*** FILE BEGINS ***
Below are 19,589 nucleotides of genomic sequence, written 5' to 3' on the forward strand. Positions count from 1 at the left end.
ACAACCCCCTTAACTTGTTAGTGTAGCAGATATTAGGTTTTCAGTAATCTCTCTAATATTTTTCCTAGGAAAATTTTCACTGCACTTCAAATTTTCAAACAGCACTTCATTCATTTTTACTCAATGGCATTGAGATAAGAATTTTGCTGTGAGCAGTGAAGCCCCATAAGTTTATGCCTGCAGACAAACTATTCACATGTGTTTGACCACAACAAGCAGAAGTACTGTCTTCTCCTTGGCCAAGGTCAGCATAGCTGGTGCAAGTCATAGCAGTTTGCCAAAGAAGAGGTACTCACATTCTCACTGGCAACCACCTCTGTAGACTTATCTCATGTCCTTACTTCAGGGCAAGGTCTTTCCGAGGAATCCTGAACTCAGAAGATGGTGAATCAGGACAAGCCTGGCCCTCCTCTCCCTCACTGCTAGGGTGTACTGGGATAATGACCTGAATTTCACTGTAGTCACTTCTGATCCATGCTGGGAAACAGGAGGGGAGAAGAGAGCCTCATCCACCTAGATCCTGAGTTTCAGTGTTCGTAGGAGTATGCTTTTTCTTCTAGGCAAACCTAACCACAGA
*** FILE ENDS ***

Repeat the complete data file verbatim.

Below are 19,589 nucleotides of genomic sequence, written 5' to 3' on the forward strand. Positions count from 1 at the left end.
ACAACCCCCTTAACTTGTTAGTGTAGCAGATATTAGGTTTTCAGTAATCTCTCTAATATTTTTCCTAGGAAAATTTTCACTGCACTTCAAATTTTCAAACAGCACTTCATTCATTTTTACTCAATGGCATTGAGATAAGAATTTTGCTGTGAGCAGTGAAGCCCCATAAGTTTATGCCTGCAGACAAACTATTCACATGTGTTTGACCACAACAAGCAGAAGTACTGTCTTCTCCTTGGCCAAGGTCAGCATAGCTGGTGCAAGTCATAGCAGTTTGCCAAAGAAGAGGTACTCACATTCTCACTGGCAACCACCTCTGTAGACTTATCTCATGTCCTTACTTCAGGGCAAGGTCTTTCCGAGGAATCCTGAACTCAGAAGATGGTGAATCAGGACAAGCCTGGCCCTCCTCTCCCTCACTGCTAGGGTGTACTGGGATAATGACCTGAATTTCACTGTAGTCACTTCTGATCCATGCTGGGAAACAGGAGGGGAGAAGAGAGCCTCATCCACCTAGATCCTGAGTTTCAGTGTTCGTAGGAGTATGCTTTTTCTTCTAGGCAAACCTAACCACAGA